Named Entity Recognition using Deep Learning(ELMo Embedding+ Bi-LSTM)

Subham Sarkar
Jun 13 · 7 min read

Introduction :

Named-entity recognition (NER) (also known as entity identification, entity chunking and entity extraction) is a subtask of information extraction that seeks to locate and classify named entities mentioned in unstructured text into pre-defined categories such as person names, organisations, locations, medical codes, time expressions, quantities, monetary values, percentages, etc.

It adds a wealth of semantic knowledge to your content and helps you to promptly understand the subject of any given text.

Applications :

Few applications of NER include: extracting important named entities from legal, financial, and medical documents, classifying content for news providers, improving the search algorithms, and etc.

Approaches to tackle this problem:

  1. Machine Learning Approach : treating the problem as a Multi-class classification with named entities are our labels . The problem here is that for longer sentences identifying and labelling named entities require thorough understanding of the context of a sentence and sequence of the word labels in it, which this method ignores and cannot capture the essence of the entire sentence.
  2. Deep Learning Approach : The best possible model which can tackle this problem is Long-Short Time Memory(LSTM) models, specifically we will use Bi-directional LSTM for our setup . A Bi-directional LSTM is a combination of two LSTM’s — one runs forward from “right to left” and one runs backward from “left to right”, thus capturing the entire essence/context of the sentence . For NER, since the context covers past and future labels in a sequence, we need to take both the past and the future information into account.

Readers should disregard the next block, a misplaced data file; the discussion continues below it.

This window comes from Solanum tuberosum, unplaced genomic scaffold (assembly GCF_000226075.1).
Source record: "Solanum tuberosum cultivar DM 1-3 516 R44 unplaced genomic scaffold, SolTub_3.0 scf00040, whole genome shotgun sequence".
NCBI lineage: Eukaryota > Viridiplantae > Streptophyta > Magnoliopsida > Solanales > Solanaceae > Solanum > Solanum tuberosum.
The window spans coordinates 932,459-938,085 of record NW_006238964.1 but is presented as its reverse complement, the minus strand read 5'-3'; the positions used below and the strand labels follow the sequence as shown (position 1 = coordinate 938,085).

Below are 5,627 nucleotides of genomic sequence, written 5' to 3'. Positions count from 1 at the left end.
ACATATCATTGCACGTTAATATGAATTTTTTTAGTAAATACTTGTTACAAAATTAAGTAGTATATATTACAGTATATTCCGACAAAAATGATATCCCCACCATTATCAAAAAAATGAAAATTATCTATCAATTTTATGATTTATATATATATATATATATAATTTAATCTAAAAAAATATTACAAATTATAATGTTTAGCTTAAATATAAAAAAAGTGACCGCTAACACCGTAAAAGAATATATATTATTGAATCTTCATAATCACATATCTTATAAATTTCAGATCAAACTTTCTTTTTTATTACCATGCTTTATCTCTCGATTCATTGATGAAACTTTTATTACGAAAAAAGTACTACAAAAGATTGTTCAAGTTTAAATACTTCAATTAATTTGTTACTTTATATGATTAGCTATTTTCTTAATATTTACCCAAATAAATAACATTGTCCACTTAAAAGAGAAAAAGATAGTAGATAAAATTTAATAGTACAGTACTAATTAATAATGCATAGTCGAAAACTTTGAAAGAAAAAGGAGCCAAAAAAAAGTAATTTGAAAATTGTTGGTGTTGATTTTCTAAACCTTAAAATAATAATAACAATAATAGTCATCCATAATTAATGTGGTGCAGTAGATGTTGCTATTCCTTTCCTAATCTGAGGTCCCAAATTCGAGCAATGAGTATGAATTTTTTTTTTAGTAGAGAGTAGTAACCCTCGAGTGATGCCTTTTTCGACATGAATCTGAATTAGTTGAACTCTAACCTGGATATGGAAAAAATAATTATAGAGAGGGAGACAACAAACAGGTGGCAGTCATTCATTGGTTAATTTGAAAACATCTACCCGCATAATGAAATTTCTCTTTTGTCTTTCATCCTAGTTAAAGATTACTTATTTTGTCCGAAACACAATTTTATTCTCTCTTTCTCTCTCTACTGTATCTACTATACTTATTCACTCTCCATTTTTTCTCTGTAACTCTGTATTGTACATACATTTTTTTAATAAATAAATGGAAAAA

(1) complex characteristics of word use (e.g., syntax and semantics), and

(2) how these uses vary across linguistic contexts (i.e., to model polysemy). Example: Although ‘Apple’ term is common, but ELMo will give different embeddings for both (fruit and organisation) due to contextual logic.

Example: Also we need not worry about the Out-Of-Vocabulary(OOV) token of training data , since ELMo would generate a character embedding for that as well.

These word vectors are learned functions of the internal states of a deep bidirectional language model (biLM), which is pre-trained on a large text corpus. They can be easily added to existing models and significantly improve the state of the art across a broad range of challenging NLP problems, including question answering, textual entailment and sentiment analysis.


Let’s see how we can approach this problem :

  1. Data Acquisition : We are going to use a dataset from Kaggle. Please go through the data to know more about the different tags used .

We have 47958 sentences in our dataset, 35179 different words ,42 different POS and 17 different named entities (Tags).

In this article we will build 2 different models for predicting Tag and POS respectively.

2. Next we would use a Class which would convert every sentence with its named entities (tags) into a list of tuples [(word, named entity), …]

3. Let’s have a look at the distribution of the sentence lengths in the dataset. so the longest sentence has 140 words in it and we can see that almost all of the sentences have less than 60 words in them. But due to hardware crunch we would use smaller length .i.e. 50 words, which can be easily processed.

4. Let’s create word-to-index and index-to-word mapping which is necessary for conversions for words before training and after prediction.